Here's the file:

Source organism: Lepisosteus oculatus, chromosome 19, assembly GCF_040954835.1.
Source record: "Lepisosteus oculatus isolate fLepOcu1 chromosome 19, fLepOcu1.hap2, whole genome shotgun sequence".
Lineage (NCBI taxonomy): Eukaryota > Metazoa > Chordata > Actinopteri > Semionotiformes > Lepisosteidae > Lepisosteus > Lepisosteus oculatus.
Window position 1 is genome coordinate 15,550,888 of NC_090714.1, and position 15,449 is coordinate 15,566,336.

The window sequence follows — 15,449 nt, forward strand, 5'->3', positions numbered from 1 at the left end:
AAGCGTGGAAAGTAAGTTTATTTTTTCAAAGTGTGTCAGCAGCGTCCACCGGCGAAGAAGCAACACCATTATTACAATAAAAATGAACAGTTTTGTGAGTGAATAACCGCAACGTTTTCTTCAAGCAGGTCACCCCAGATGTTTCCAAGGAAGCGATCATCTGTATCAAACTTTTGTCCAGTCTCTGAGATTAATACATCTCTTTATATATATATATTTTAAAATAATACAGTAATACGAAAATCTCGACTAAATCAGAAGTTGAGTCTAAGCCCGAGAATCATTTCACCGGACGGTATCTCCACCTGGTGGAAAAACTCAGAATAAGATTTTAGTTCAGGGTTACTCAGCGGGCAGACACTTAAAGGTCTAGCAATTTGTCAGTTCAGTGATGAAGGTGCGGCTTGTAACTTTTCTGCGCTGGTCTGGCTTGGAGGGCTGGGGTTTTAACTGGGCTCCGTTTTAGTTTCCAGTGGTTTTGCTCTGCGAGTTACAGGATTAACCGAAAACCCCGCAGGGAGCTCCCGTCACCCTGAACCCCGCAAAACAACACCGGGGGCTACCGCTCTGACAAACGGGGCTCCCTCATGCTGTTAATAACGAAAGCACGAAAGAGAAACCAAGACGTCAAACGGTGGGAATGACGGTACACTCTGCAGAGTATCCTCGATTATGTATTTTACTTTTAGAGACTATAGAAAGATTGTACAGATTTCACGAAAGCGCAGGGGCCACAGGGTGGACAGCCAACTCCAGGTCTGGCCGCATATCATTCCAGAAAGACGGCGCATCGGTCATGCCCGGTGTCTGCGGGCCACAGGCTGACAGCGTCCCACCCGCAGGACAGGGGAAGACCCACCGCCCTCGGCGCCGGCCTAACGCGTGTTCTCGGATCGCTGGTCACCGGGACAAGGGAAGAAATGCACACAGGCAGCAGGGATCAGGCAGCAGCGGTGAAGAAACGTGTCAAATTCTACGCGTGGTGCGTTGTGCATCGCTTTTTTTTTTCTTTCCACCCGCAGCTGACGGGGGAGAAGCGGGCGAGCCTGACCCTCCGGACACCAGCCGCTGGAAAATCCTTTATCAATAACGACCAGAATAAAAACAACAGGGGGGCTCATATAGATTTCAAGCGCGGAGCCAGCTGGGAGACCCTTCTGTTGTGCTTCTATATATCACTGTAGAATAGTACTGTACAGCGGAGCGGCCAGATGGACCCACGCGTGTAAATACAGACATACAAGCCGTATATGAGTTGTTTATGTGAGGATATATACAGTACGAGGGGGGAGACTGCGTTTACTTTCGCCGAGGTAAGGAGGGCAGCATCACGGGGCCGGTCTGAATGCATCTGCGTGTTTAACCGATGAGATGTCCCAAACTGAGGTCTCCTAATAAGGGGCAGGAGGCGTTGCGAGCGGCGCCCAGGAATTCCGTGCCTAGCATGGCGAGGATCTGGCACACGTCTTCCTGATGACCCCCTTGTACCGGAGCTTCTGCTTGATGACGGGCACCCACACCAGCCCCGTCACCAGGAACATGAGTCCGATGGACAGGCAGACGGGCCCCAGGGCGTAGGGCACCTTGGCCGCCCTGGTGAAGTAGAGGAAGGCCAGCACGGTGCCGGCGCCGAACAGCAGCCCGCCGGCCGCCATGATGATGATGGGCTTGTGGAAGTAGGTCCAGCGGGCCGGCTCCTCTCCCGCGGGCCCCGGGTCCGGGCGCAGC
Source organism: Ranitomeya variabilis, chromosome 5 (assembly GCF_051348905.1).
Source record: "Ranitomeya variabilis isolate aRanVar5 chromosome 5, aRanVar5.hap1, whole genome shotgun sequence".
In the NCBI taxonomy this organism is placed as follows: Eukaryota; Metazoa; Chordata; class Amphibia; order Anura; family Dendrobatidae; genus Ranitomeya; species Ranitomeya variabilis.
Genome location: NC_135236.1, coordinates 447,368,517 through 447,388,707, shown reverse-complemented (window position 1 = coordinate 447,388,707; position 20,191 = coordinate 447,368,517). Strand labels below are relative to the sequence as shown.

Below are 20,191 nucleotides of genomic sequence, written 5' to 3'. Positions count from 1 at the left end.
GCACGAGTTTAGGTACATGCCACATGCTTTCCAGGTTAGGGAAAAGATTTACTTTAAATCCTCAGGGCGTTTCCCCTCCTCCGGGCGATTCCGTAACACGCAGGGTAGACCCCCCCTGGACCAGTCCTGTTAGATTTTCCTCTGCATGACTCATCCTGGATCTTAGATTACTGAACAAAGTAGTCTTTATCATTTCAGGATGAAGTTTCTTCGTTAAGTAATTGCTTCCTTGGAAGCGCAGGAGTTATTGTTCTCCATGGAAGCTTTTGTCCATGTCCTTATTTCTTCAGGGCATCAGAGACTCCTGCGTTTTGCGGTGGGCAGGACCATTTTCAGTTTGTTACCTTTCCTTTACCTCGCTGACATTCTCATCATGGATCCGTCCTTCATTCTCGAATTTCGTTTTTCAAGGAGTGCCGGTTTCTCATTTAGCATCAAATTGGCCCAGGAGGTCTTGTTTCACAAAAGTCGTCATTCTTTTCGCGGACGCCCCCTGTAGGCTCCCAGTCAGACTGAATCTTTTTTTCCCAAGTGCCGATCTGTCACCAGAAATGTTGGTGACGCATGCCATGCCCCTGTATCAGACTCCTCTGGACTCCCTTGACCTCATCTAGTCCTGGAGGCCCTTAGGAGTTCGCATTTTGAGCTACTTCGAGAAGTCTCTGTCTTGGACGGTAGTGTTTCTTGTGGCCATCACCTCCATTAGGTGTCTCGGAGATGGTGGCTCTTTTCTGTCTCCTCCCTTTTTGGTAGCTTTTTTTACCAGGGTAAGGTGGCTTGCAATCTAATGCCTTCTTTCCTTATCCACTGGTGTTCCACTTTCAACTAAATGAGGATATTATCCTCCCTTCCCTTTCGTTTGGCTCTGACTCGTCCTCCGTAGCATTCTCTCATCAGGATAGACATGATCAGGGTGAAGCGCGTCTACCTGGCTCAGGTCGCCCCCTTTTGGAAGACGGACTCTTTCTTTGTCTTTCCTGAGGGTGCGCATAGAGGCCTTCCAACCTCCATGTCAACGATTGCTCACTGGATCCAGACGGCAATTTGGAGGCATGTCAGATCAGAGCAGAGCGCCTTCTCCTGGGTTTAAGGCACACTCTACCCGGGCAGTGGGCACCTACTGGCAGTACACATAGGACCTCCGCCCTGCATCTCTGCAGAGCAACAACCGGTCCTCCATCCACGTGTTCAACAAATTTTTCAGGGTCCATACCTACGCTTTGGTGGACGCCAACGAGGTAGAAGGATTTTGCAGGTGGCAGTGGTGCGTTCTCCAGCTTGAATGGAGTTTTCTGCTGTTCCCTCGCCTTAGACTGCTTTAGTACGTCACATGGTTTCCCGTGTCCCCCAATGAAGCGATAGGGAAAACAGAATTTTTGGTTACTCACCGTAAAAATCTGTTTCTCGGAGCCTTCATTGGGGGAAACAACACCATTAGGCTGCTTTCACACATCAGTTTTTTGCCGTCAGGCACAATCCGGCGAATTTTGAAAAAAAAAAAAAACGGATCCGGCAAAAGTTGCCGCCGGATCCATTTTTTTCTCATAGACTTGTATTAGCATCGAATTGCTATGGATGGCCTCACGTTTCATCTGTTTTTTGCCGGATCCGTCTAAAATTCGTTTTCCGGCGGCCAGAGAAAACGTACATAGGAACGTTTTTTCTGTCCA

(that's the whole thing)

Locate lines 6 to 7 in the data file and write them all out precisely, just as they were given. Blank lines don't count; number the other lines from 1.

AAGCGTGGAAAGTAAGTTTATTTTTTCAAAGTGTGTCAGCAGCGTCCACCGGCGAAGAAGCAACACCATTATTACAATAAAAATGAACAGTTTTGTGAGTGAATAACCGCAACGTTTTCTTCAAGCAGGTCACCCCAGATGTTTCCAAGGAAGCGATCATCTGTATCAAACTTTTGTCCAGTCTCTGAGATTAATACATCTCTTTATATATATATATTTTAAAATAATACAGTAATACGAAAATCTCGACTAAATCAGAAGTTGAGTCTAAGCCCGAGAATCATTTCACCGGACGGTATCTCCACCTGGTGGAAAAACTCAGAATAAGATTTTAGTTCAGGGTTACTCAGCGGGCAGACACTTAAAGGTCTAGCAATTTGTCAGTTCAGTGATGAAGGTGCGGCTTGTAACTTTTCTGCGCTGGTCTGGCTTGGAGGGCTGGGGTTTTAACTGGGCTCCGTTTTAGTTTCCAGTGGTTTTGCTCTGCGAGTTACAGGATTAACCGAAAACCCCGCAGGGAGCTCCCGTCACCCTGAACCCCGCAAAACAACACCGGGGGCTACCGCTCTGACAAACGGGGCTCCCTCATGCTGTTAATAACGAAAGCACGAAAGAGAAACCAAGACGTCAAACGGTGGGAATGACGGTACACTCTGCAGAGTATCCTCGATTATGTATTTTACTTTTAGAGACTATAGAAAGATTGTACAGATTTCACGAAAGCGCAGGGGCCACAGGGTGGACAGCCAACTCCAGGTCTGGCCGCATATCATTCCAGAAAGACGGCGCATCGGTCATGCCCGGTGTCTGCGGGCCACAGGCTGACAGCGTCCCACCCGCAGGACAGGGGAAGACCCACCGCCCTCGGCGCCGGCCTAACGCGTGTTCTCGGATCGCTGGTCACCGGGACAAGGGAAGAAATGCACACAGGCAGCAGGGATCAGGCAGCAGCGGTGAAGAAACGTGTCAAATTCTACGCGTGGTGCGTTGTGCATCGCTTTTTTTTTTCTTTCCACCCGCAGCTGACGGGGGAGAAGCGGGCGAGCCTGACCCTCCGGACACCAGCCGCTGGAAAATCCTTTATCAATAACGACCAGAATAAAAACAACAGGGGGGCTCATATAGATTTCAAGCGCGGAGCCAGCTGGGAGACCCTTCTGTTGTGCTTCTATATATCACTGTAGAATAGTACTGTACAGCGGAGCGGCCAGATGGACCCACGCGTGTAAATACAGACATACAAGCCGTATATGAGTTGTTTATGTGAGGATATATACAGTACGAGGGGGGAGACTGCGTTTACTTTCGCCGAGGTAAGGAGGGCAGCATCACGGGGCCGGTCTGAATGCATCTGCGTGTTTAACCGATGAGATGTCCCAAACTGAGGTCTCCTAATAAGGGGCAGGAGGCGTTGCGAGCGGCGCCCAGGAATTCCGTGCCTAGCATGGCGAGGATCTGGCACACGTCTTCCTGATGACCCCCTTGTACCGGAGCTTCTGCTTGATGACGGGCACCCACACCAGCCCCGTCACCAGGAACATGAGTCCGATGGACAGGCAGACGGGCCCCAGGGCGTAGGGCACCTTGGCCGCCCTGGTGAAGTAGAGGAAGGCCAGCACGGTGCCGGCGCCGAACAGCAGCCCGCCGGCCGCCATGATGATGATGGGCTTGTGGAAGTAGGTCCAGCGGGCCGGCTCCTCTCCCGCGGGCCCCGGGTCCGGGCGCAGC
Source organism: Ranitomeya variabilis, chromosome 5 (assembly GCF_051348905.1).